Avondale Central, 1916
(From the “Harry March’s Memories”
collection, courtesy of Ray Kealey, Blockhouse Bay History Group)
While strolling through sweet Avondale and taking mental note,
A sudden frenzy seized me, and this is what I wrote: --
Right on the road a fountain stands out by itself by itself alone,
And twenty horses drank around its hardened face of stone.
On either side a smithy’s shop gave out a merry clang,
While butcher Binsted’s fly-proof door close by was heard to bang.
One Atkinson on the corner stood, in the soft goods line is he,
With Teddy Wood who’s just as good in close propinquity.
And where the old pub was, alas, a civil servant stands,
With a reminiscent smile on his face and a lot of stamps in his hands.
Ah, me! When I think of the days gone by I feel that I shall burst –
What’s the use of eating corn beef now when you cannot quench your thirst?
If a la mode the ladies wish to either walk or wed,
Miss March will try to quickly ply the needle and the thread;
And Mrs A.H. Grattan, of the “Little Lolly Shop,”
Sells lemonade and raspberry and cooling ginger pop,
Liquorice and jujubes and chocolates so nice –
When passing, pop into the shop, is very good advice.
A chemist’s shop is there, you bet, with a double-barrelled man,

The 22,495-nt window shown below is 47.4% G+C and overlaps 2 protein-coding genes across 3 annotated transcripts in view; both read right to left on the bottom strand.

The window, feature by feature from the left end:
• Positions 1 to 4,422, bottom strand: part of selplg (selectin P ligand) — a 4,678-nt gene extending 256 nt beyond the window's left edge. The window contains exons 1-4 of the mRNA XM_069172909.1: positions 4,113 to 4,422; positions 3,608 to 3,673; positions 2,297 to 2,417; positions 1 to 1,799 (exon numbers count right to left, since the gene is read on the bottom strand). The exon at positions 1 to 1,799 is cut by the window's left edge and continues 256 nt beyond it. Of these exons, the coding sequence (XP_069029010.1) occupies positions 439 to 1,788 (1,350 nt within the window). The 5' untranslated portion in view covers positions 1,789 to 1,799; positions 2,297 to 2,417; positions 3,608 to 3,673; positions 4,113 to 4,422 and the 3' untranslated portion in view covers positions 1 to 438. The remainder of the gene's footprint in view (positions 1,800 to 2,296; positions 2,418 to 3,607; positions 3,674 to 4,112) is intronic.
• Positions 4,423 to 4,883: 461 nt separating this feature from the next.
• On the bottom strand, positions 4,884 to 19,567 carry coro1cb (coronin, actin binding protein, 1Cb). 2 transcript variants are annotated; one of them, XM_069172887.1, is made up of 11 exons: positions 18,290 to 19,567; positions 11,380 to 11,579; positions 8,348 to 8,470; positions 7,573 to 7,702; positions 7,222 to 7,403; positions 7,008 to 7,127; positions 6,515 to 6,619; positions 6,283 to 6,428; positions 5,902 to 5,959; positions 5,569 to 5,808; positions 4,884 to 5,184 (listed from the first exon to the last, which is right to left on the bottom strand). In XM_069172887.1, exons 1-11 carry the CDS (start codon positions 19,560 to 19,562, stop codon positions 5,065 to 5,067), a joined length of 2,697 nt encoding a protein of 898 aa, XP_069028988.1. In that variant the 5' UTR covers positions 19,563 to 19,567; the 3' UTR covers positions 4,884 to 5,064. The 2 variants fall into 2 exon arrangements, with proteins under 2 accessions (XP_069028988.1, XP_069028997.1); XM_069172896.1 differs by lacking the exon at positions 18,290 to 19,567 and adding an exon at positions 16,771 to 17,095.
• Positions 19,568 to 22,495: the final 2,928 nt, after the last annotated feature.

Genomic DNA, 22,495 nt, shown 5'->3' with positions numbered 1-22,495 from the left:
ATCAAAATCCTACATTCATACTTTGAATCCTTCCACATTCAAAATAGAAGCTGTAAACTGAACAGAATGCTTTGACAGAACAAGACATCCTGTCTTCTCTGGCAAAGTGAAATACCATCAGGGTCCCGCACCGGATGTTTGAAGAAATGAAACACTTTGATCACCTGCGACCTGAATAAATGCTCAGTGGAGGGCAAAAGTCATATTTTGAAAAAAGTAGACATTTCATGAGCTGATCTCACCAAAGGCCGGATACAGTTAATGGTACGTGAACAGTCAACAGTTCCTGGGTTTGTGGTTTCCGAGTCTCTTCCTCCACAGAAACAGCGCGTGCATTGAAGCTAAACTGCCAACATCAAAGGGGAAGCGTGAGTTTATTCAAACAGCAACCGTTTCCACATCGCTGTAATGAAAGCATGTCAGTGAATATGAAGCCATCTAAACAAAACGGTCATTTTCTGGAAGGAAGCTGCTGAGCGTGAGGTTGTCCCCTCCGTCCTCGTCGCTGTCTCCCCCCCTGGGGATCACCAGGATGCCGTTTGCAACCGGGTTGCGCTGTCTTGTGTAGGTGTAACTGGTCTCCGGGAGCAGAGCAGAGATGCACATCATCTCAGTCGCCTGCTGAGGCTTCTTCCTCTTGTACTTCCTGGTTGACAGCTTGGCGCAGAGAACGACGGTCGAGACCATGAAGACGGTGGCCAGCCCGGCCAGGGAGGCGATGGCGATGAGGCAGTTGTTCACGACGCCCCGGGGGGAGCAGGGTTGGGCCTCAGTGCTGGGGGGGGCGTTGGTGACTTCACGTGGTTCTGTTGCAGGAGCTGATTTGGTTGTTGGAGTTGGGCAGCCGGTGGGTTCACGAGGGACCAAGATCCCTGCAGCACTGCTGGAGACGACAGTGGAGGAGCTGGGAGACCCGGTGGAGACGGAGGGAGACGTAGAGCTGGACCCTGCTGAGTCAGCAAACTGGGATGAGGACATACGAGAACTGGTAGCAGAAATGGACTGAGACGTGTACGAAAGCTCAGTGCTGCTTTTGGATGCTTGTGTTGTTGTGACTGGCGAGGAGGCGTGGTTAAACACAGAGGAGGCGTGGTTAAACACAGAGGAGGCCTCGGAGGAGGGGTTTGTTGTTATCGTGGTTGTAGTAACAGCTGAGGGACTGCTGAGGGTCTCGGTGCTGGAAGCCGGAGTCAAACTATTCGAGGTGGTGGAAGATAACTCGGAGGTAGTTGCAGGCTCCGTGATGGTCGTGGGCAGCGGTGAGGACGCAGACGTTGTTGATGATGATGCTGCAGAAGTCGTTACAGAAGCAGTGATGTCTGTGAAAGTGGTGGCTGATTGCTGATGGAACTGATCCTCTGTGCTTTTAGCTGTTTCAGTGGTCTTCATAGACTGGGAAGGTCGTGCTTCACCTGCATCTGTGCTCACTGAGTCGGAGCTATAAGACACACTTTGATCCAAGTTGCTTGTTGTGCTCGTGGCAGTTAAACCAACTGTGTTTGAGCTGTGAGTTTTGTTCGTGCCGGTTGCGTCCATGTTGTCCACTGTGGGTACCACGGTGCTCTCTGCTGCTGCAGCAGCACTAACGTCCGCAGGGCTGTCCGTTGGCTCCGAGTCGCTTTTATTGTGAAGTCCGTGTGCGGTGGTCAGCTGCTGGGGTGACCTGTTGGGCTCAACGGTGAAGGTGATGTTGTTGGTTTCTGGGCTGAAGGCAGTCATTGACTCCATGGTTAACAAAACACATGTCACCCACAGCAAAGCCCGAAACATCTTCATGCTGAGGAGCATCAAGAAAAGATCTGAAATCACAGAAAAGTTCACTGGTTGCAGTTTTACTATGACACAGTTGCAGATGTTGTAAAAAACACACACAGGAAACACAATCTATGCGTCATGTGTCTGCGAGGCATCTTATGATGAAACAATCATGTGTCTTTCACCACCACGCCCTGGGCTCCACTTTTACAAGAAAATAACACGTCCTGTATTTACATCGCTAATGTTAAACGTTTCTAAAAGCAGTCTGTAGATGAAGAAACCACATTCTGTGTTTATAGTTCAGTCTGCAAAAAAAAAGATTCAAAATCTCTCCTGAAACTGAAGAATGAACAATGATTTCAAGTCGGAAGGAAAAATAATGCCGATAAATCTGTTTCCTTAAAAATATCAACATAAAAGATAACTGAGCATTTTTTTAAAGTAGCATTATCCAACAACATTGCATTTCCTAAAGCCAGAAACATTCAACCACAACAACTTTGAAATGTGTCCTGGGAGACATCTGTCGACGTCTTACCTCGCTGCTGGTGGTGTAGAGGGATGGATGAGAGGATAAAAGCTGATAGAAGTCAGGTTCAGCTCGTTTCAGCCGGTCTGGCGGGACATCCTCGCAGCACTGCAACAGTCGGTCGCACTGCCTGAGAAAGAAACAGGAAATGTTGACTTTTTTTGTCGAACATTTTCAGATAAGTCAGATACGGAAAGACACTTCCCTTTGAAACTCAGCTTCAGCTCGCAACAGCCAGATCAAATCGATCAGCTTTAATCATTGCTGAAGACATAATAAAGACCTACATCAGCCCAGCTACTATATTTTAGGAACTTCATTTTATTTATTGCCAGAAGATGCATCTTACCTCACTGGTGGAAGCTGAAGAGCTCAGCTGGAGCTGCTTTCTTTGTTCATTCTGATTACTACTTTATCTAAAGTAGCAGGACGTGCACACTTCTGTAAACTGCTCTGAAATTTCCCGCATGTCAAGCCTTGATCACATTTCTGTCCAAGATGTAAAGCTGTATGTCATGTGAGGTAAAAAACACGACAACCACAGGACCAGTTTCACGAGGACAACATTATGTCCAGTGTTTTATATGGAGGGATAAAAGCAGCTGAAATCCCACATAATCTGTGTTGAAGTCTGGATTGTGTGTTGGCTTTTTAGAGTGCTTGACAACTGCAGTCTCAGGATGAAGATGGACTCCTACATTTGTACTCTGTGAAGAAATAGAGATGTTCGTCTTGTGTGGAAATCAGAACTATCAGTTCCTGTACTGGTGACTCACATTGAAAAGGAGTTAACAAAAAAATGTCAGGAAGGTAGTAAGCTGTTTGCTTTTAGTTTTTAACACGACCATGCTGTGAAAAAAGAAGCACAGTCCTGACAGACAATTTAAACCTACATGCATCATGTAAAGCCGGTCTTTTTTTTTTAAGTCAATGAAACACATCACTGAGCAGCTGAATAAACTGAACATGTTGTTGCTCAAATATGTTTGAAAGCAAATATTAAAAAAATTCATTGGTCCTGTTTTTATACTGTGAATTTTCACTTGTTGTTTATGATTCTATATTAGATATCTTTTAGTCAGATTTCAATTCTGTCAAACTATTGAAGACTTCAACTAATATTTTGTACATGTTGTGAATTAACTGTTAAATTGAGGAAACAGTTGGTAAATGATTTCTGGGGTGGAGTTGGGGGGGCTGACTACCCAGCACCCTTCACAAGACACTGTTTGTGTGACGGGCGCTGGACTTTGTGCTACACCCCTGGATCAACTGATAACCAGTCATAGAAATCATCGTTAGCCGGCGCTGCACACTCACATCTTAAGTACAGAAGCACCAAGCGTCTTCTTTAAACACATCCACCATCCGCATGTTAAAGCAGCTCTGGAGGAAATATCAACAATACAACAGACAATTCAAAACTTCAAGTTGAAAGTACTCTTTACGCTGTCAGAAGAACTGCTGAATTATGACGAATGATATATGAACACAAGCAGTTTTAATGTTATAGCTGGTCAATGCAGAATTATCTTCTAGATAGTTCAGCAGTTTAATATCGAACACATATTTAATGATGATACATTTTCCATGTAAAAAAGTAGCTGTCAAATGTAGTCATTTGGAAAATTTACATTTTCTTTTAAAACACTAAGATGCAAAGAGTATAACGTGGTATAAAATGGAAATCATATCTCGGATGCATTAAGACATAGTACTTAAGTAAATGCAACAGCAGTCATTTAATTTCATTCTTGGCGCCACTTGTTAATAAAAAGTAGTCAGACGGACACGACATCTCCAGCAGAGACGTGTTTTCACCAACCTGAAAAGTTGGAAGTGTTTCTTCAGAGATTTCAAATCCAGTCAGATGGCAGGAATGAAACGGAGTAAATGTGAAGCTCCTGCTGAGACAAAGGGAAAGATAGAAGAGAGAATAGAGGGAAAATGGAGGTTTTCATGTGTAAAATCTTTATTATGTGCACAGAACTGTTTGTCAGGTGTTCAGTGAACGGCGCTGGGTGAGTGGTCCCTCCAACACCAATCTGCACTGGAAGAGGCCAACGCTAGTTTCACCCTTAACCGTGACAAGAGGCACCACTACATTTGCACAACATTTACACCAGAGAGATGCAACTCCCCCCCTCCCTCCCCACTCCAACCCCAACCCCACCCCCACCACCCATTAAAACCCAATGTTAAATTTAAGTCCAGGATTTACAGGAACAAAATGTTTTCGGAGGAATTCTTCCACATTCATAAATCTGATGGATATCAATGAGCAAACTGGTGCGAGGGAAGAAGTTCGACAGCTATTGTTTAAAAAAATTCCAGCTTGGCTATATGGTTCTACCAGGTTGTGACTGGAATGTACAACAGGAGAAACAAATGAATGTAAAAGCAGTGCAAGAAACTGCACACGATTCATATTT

Who’ll draw your teeth, or save your life on any other plan.
While Mr. Pendlebury’s got a place that’s quite unique,
All built in brick, and up to Dick, no better could you seek.
A carriage painter twirls his brush in an effort to make things gay,
And a Goodman keeps a shop hard by with hot pies all the day.
A good old shave or a fifty up can be had at McArthur’s show,
While Downing bold, a blacksmith old, will shoe your horse at a blow.
And Mr. Bluck, with any luck will get you a place in – well,
Oh, any place at all with luck Mr. Bluck is sure to sell.
Boots you can get which won’t get wet by the station upon the hill,
While Hooker’s the man with horse and van the carter’s place to fill.
Two grocers bold on the corner old where Robertson used to stand,
If they think you’re a brick will give you tick, while their chief clerk plays in the band.
The local NEWS will record your views in the advertising line,
So who would not in Avondale live and bask in the sweet sunshine?
I took a thirsty look at the place where stood the dear old pub,
And glanced at the horses gathered round the concrete water tub.
Ah, well, says I, if there ain’t no grog there’s nothing else they lack,
And I stared at Waitakere’s crimson crest and soberly hastened back.
-- FLAXBLOSSOMThe News, Saturday October 28, 1916.
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